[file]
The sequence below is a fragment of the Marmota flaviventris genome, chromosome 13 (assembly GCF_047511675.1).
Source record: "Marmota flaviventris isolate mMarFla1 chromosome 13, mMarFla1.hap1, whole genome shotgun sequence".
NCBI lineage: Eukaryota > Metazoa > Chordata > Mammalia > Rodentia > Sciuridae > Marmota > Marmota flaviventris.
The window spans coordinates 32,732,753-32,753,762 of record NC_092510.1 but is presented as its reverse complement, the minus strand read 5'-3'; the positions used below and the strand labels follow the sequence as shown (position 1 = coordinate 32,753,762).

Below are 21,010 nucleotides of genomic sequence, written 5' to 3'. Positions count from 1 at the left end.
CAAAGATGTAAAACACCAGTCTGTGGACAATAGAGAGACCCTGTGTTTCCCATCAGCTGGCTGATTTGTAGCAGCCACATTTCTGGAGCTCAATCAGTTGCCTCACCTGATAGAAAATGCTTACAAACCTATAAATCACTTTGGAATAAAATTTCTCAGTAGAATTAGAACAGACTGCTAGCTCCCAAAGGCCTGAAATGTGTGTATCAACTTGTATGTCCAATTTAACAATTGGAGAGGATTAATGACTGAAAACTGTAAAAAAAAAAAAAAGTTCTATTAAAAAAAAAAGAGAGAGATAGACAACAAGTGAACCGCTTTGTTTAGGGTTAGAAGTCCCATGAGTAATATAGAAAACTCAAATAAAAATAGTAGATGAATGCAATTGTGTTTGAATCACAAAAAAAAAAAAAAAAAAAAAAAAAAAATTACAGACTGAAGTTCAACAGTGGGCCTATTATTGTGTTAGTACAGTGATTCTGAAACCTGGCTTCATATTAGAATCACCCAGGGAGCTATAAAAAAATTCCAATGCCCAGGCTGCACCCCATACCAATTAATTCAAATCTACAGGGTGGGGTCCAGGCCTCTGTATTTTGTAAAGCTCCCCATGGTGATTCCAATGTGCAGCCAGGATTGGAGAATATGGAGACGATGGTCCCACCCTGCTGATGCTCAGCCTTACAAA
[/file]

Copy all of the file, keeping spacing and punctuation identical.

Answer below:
The sequence below is a fragment of the Marmota flaviventris genome, chromosome 13 (assembly GCF_047511675.1).
Source record: "Marmota flaviventris isolate mMarFla1 chromosome 13, mMarFla1.hap1, whole genome shotgun sequence".
NCBI lineage: Eukaryota > Metazoa > Chordata > Mammalia > Rodentia > Sciuridae > Marmota > Marmota flaviventris.
The window spans coordinates 32,732,753-32,753,762 of record NC_092510.1 but is presented as its reverse complement, the minus strand read 5'-3'; the positions used below and the strand labels follow the sequence as shown (position 1 = coordinate 32,753,762).

Below are 21,010 nucleotides of genomic sequence, written 5' to 3'. Positions count from 1 at the left end.
CAAAGATGTAAAACACCAGTCTGTGGACAATAGAGAGACCCTGTGTTTCCCATCAGCTGGCTGATTTGTAGCAGCCACATTTCTGGAGCTCAATCAGTTGCCTCACCTGATAGAAAATGCTTACAAACCTATAAATCACTTTGGAATAAAATTTCTCAGTAGAATTAGAACAGACTGCTAGCTCCCAAAGGCCTGAAATGTGTGTATCAACTTGTATGTCCAATTTAACAATTGGAGAGGATTAATGACTGAAAACTGTAAAAAAAAAAAAAAGTTCTATTAAAAAAAAAAGAGAGAGATAGACAACAAGTGAACCGCTTTGTTTAGGGTTAGAAGTCCCATGAGTAATATAGAAAACTCAAATAAAAATAGTAGATGAATGCAATTGTGTTTGAATCACAAAAAAAAAAAAAAAAAAAAAAAAAAAATTACAGACTGAAGTTCAACAGTGGGCCTATTATTGTGTTAGTACAGTGATTCTGAAACCTGGCTTCATATTAGAATCACCCAGGGAGCTATAAAAAAATTCCAATGCCCAGGCTGCACCCCATACCAATTAATTCAAATCTACAGGGTGGGGTCCAGGCCTCTGTATTTTGTAAAGCTCCCCATGGTGATTCCAATGTGCAGCCAGGATTGGAGAATATGGAGACGATGGTCCCACCCTGCTGATGCTCAGCCTTACAAA